With the arrival of President Hugo Chávez in 1999, Venezuela embraced Chavismo, a form of Andean socialism. In 2013, Chávez met the Grim Reaper and Nicolás Maduro assumed Chávez’s mantle.
Chavismo has not been confined to Venezuela, however. A form of it has been adopted by Rafael Correa – a leftist economist who became president of a dollarized Ecuador in 2007.
Even though the broad outlines of their economic models are the same, the performance of Venezuela and Ecuador are in stark contrast with one another.
Welcome to our latest issue of issue of ValueWalk’s hedge fund update. Below subscribers can find an excerpt in text and the full issue in PDF format. Please send us your feedback! Featuring hedge funds avoiding distressed china debt, growth in crypto fund launches, and the adapting venture capital industry. Q3 2021 hedge fund letters, Read More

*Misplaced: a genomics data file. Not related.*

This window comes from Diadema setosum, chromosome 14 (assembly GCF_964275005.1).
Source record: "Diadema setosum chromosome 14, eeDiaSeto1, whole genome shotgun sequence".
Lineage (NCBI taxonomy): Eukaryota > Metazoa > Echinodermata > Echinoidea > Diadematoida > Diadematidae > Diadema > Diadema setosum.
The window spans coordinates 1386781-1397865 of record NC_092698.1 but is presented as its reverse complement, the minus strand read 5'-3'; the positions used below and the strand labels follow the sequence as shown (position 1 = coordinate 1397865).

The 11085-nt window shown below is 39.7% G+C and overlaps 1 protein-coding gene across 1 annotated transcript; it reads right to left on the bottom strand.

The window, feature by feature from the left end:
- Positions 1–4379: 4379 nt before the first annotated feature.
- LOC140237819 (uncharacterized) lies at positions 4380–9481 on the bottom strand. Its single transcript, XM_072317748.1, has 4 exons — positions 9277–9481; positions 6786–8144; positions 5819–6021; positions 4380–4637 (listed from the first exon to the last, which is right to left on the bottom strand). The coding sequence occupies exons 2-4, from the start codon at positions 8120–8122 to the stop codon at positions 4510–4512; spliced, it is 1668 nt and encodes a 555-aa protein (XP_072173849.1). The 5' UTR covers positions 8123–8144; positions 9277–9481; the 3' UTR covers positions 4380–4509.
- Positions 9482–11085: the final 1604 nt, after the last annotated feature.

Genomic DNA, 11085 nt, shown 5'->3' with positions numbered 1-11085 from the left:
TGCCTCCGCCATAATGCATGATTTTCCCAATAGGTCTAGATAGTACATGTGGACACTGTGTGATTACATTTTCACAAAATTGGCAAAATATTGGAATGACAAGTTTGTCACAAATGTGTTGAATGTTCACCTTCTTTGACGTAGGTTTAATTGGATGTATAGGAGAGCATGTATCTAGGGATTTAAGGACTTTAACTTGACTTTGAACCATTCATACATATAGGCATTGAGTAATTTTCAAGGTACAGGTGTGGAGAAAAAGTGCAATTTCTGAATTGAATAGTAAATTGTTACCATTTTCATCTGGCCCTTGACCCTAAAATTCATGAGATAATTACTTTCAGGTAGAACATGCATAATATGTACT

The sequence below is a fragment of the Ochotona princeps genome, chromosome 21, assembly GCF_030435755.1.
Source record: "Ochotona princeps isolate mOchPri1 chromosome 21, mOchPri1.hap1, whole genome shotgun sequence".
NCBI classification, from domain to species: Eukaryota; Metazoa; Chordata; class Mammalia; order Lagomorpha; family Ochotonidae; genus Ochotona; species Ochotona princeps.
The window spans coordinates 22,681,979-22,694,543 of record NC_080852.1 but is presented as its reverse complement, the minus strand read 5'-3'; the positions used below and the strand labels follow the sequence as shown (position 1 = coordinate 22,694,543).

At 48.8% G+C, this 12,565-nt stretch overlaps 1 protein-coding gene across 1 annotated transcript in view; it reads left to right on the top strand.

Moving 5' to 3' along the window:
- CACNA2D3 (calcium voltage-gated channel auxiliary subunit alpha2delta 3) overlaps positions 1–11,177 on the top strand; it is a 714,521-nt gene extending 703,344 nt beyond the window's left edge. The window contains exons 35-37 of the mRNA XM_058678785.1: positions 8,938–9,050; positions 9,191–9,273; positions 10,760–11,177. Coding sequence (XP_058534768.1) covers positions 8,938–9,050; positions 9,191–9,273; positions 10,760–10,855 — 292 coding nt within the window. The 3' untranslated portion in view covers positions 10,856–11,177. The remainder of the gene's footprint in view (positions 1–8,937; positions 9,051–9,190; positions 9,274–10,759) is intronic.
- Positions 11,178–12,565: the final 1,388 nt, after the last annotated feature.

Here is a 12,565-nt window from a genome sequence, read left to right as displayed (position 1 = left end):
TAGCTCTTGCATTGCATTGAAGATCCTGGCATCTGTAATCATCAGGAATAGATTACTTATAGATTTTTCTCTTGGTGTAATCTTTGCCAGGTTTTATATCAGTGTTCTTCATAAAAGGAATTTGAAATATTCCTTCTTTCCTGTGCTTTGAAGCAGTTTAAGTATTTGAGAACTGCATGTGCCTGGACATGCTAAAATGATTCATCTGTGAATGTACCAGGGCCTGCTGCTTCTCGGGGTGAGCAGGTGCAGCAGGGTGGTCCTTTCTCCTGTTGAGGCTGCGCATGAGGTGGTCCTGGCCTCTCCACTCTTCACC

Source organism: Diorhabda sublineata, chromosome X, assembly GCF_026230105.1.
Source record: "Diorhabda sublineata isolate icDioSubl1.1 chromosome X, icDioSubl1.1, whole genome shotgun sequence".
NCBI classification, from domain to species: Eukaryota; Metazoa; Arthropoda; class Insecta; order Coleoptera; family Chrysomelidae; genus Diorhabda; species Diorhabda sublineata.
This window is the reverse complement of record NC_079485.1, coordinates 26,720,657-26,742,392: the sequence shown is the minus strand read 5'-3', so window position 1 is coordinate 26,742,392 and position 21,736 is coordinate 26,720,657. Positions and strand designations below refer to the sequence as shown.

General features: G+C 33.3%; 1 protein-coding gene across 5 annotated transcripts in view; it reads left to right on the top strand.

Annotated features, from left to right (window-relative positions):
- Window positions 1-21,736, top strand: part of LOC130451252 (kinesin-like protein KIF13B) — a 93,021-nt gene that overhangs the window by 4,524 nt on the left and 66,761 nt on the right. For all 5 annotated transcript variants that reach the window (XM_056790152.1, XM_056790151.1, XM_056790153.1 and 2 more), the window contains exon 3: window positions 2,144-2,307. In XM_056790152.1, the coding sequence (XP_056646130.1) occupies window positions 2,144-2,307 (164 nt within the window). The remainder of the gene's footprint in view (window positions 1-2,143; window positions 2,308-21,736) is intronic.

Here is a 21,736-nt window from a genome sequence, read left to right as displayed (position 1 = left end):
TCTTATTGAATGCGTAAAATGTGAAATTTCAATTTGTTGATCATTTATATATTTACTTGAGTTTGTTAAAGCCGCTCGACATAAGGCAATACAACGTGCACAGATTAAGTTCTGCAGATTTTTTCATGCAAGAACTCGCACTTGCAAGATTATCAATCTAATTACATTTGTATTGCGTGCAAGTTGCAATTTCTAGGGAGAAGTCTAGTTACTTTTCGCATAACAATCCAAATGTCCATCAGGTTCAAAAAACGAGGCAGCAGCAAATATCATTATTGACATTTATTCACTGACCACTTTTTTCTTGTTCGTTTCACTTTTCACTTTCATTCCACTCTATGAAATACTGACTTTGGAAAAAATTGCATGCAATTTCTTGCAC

The country has been destroyed by Chavismo.The most telling contrast between Venezuela’s Chavismo and Ecuador’s Chavismo Dollarized can be seen in the accompanying chart of real GDP in U.S. dollars. We begin in 1999, the year Chávez came to power in Venezuela.
The comparative exercise requires us to calculate the real GDP (absent inflation) and do so in U.S. dollar terms for both Venezuela and Ecuador. Since Ecuador is dollarized, there is no exchange-rate conversion to worry about. GDP is measured in terms of dollars. Ecuadorians are paid in dollars. Since 1999, Ecuador’s real GDP in dollar terms has almost doubled.
To obtain a comparable real GDP for Venezuela is somewhat more complicated. We begin with Venezuela’s real GDP, which is measured in terms of bolívars. This bolívar metric must be converted into U.S. dollars at the black market (read: free market) exchange rate.
This calculation shows that, since the arrival of Chávez in 1999, Venezuela’s real GDP in dollar terms has vanished. The country has been destroyed by Chavismo.
The country is clearly in a death spiral. The only way out is to officially dump the bolívar and replace it with the greenback.